I’m wiped out from grading, but I wanted to note that on this day in 1954, the Supreme Court handed down the Brown v. Board of Education of Topeka, Kansas, decision, declaring racial segregation in public schools unconstitutional. A unanimous court decided that segregation denied Black children the equal protection of the laws guaranteed by the Fourteenth Amendment, which was ratified in 1868 in the wake of the Civil War. Brown v. Board was a turning point in establishing the principle of racial equality in modern America.
Since the 1860s, we have recognized that equality depends upon ensuring that all Americans have a right to protect their own interests by having a say in their government.
Today, that principle is under attack.
In 1965, President Lyndon B. Johnson urged Congress to pass the Voting Rights Act to “help rid the Nation of racial discrimination in every aspect of the electoral process and thereby insure the right of all to vote.” And yet, in 2013, the Supreme Court gutted that law, and in the wake of the 2020 election in which voters gave Democrats control of the government, Republican-dominated states across the country are passing voter suppression laws.
Today, Senators Joe Manchin (D-WV) and Lisa Murkowski (R-AK) begged their colleagues to reinstate the Voting Rights Act. In 2006 a routine reauthorization of the law got through the Senate with a vote of 98-0; now it is not clear it can get even the ten Republican votes it will need to get through the Senate, so long as the filibuster remains intact.
But here’s the thing: Once you give up the principle of equality before the law, you have given up the whole game. You have admitted the principle that people are unequal, and that some people are better than others. Once you have replaced the principle of equality with the idea that humans are unequal, you have granted your approval to the idea of rulers and servants. At that point, all you can do is to hope that no one in power decides that you belong in one of the lesser groups.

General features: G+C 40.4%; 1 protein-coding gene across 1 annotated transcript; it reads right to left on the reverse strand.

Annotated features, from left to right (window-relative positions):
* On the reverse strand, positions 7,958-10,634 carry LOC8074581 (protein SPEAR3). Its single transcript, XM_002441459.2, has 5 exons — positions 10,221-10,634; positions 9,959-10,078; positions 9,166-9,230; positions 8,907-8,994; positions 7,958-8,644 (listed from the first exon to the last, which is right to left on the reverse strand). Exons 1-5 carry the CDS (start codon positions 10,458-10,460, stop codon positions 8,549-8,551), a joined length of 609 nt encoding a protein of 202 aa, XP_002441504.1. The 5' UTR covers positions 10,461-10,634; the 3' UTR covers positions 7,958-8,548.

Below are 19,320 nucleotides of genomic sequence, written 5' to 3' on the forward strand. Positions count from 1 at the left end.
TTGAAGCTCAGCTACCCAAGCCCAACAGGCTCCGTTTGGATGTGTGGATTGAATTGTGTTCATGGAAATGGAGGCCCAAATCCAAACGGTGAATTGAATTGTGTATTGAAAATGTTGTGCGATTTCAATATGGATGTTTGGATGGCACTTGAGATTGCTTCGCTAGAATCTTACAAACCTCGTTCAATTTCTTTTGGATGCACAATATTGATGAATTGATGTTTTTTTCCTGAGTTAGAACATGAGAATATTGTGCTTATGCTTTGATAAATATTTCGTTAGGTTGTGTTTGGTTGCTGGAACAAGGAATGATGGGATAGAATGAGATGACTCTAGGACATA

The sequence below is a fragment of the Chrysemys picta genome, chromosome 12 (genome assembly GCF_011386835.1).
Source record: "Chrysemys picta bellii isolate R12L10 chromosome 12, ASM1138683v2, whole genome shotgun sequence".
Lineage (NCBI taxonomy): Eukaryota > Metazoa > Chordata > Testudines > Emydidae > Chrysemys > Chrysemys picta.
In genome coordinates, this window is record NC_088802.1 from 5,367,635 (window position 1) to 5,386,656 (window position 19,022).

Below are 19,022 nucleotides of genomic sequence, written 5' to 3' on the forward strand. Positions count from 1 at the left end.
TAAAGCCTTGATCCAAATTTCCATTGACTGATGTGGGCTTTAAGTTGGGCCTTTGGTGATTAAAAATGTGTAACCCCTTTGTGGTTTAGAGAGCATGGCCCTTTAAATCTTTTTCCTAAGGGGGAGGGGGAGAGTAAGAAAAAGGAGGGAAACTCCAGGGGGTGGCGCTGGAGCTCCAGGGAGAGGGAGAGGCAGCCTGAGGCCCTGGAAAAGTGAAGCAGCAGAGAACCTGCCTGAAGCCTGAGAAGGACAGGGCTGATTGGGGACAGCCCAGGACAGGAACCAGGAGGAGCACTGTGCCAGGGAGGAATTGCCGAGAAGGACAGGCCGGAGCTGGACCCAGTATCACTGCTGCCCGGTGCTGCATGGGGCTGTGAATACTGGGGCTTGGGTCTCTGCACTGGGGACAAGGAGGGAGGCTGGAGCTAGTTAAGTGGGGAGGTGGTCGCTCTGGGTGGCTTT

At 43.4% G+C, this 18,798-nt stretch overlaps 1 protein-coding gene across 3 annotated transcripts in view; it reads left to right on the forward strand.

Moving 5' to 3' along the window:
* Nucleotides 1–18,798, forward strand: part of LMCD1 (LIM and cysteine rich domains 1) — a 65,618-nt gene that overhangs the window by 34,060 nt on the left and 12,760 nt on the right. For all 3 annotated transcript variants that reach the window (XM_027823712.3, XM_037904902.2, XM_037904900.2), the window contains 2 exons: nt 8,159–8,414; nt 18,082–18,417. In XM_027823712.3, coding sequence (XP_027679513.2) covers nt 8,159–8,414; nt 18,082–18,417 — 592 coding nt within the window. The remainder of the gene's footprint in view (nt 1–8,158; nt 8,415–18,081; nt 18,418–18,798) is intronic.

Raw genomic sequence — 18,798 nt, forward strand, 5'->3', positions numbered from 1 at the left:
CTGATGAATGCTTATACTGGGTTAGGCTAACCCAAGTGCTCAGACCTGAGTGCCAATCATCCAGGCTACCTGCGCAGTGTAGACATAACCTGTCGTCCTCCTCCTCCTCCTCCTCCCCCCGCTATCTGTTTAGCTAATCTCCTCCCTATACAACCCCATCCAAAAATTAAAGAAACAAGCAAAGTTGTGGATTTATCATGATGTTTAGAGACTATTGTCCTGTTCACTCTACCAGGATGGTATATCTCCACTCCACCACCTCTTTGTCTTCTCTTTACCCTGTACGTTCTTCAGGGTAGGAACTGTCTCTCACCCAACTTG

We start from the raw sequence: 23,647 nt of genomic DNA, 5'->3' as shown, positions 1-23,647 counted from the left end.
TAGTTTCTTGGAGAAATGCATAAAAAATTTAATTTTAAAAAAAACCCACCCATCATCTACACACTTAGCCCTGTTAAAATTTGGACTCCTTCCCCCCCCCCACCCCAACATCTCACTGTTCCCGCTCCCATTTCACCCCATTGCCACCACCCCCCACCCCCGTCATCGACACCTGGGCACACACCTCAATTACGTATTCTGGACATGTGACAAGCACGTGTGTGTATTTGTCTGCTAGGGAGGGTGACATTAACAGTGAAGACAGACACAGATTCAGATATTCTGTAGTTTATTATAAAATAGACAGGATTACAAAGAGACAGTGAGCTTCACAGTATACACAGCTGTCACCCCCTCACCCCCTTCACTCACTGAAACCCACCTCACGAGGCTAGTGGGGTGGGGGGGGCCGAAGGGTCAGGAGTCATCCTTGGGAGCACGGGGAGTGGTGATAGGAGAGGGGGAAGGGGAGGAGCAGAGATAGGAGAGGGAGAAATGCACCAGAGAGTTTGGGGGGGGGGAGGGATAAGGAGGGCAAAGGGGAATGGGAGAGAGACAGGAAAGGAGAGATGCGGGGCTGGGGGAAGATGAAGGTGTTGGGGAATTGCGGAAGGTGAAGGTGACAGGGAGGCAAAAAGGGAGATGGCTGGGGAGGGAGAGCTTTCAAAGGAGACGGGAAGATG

In 1858, Abraham Lincoln, then a candidate for the Senate, warned that arguments limiting American equality to white men and excluding black Americans were the same arguments “that kings have made for enslaving the people in all ages of the world…. Turn in whatever way you will—whether it come from the mouth of a King, an excuse for enslaving the people of his country, or from the mouth of men of one race as a reason for enslaving the men of another race, it is all the same old serpent.” Either people—men, in his day—were equal, or they were not.
Lincoln went on, “I should like to know if taking this old Declaration of Independence, which declares that all men are equal upon principle and making exceptions to it… where will it stop?”